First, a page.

I think there’s also a certain historical stigma or bias (even snobbery?) attached to various methods and painting media – within the artistic community and among collectors, the public at large etc – which has meant that oil paint is sometimes seen to be king and the other binding agents are classed somewhere lower down the pigment-carrying rankings. And while there’s an obvious difference in the look and feel of a pastel, an oil or a watercolour painting of the same subject, I don’t really see much difference in the quality between oils and acrylics. I never really understood why say watercolour is often seen as a very poor relation when some of the finest artworks ever created were done in that medium (Albrecht Dürer’sYoung Hare, for example). But maybe I’ve been guilty myself of a little snobbery on that front too in the past. No more!
But the other big change for me has been using good quality plywood, which has a lovely grain and firm surface and is a pleasure to layer paint on, thick or thin. (I never had a great love for the ‘giving’ nature of canvas!) Adding gesso as a primer allows even more texture for creating interesting marks and runs of thin paint, which I also love to do.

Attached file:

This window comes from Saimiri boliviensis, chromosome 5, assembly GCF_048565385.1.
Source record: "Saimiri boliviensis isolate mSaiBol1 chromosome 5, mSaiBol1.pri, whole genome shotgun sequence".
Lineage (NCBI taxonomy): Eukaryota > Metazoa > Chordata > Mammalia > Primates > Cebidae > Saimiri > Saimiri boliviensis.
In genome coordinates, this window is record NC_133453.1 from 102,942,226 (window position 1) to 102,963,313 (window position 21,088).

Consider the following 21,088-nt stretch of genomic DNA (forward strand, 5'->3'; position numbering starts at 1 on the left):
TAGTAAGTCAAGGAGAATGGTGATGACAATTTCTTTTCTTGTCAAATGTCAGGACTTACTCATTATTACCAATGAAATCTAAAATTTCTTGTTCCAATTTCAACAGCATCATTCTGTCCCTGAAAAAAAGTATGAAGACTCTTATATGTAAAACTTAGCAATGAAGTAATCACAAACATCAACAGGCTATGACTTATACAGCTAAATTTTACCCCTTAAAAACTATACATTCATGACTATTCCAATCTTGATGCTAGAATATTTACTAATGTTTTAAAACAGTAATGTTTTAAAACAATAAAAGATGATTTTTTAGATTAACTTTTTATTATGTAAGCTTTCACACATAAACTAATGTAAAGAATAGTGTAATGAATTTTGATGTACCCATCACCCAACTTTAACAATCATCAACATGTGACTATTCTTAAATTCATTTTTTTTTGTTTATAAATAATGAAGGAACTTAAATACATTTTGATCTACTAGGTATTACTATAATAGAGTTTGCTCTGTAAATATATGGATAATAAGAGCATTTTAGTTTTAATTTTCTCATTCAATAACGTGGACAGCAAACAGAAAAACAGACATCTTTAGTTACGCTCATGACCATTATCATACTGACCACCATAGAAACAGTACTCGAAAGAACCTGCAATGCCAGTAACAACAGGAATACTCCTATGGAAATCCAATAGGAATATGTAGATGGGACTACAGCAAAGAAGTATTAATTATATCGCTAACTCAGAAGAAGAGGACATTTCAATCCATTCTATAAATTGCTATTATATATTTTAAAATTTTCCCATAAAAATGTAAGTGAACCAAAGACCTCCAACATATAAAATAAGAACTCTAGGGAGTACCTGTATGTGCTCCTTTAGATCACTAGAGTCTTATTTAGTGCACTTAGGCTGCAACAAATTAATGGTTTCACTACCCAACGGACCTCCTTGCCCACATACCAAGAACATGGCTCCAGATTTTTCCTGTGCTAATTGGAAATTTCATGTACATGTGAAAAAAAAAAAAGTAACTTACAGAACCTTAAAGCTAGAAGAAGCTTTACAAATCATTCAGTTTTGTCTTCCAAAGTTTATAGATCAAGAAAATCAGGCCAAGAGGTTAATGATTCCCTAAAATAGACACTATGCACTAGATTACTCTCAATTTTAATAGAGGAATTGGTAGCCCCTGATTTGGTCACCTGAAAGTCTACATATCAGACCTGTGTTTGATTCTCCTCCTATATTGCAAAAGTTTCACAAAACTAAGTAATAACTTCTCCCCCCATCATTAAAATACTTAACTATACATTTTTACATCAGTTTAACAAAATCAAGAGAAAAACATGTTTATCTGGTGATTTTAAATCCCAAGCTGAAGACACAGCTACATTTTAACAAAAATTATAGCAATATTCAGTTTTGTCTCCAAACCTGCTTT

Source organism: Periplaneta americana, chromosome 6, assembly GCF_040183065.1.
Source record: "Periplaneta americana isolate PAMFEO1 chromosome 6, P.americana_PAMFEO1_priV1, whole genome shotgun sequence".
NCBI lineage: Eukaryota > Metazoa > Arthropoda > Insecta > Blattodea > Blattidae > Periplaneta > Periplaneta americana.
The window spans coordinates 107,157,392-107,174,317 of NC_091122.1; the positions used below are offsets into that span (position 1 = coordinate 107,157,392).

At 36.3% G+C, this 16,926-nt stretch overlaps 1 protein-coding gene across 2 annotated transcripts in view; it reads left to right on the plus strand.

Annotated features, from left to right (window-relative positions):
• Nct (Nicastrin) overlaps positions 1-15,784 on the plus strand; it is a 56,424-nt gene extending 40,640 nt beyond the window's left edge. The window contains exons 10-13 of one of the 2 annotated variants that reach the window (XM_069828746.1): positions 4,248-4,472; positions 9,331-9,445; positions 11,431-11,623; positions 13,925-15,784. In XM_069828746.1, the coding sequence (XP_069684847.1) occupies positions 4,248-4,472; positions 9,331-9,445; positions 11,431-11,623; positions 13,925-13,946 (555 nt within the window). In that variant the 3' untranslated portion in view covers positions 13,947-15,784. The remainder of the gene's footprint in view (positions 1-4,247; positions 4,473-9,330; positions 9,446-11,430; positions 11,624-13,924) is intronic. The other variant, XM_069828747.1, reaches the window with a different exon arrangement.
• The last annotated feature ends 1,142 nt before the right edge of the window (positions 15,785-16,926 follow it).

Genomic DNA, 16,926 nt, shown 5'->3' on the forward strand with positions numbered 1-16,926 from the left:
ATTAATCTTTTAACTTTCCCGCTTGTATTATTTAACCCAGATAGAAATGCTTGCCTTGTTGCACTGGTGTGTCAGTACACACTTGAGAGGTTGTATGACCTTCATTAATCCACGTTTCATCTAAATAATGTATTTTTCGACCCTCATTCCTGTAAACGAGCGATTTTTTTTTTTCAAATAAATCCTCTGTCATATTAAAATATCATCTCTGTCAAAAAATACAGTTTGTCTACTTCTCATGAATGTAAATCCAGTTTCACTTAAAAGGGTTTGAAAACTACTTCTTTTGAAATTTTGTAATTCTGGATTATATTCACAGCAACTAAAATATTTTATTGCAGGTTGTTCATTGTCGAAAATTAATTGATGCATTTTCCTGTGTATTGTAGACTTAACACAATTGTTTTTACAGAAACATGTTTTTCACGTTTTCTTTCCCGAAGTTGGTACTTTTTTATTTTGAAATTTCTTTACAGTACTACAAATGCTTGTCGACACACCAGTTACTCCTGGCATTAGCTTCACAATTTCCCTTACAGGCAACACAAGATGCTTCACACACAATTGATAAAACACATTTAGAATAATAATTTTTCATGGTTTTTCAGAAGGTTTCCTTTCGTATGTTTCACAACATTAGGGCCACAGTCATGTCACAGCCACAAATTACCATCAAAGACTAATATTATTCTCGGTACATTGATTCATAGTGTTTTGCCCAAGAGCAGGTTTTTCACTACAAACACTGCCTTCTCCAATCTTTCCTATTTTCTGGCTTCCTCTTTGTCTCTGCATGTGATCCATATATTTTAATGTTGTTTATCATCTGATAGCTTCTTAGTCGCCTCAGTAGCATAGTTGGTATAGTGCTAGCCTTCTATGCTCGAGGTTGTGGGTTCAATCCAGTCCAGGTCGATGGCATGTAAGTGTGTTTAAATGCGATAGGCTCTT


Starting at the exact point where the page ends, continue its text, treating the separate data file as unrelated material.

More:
So I’ve just primed a stack of plywood ready for painting a series of Bass Rocks of various colours and moods. The above ones are the first of many to come and they will be available for sale later this week at the 2018 Art Friends of St Columbus Hospice show, details of which can be found below.
Next week sees the return of ArTay, an exhibition featuring over 60 artists and more than 300 works of art curated and hosted by Frames Gallery, Perth. The event is part of The Perth Festival of The Arts and runs from 17th- 20th May in a marquee beside the Perth Concert Hall.
As well as the painting above, I will be showing the 3 pictures included below, all of which are for sale.
Green Gallery, Dollar
I also currently have work for sale at Green Gallery in the lovely Clackmannashire village of Dollar, including the paintings shown below. It’s a lovely place and Dollar and Castle Campbell on the hill above it are well worth a visit on a sunny day.
I wanted to share some photos from my recent solo show in Edinburgh for those who weren’t able to see it in person. There were 45 pieces hanging in total and it was the biggest collection on my work to be shown in one place to date.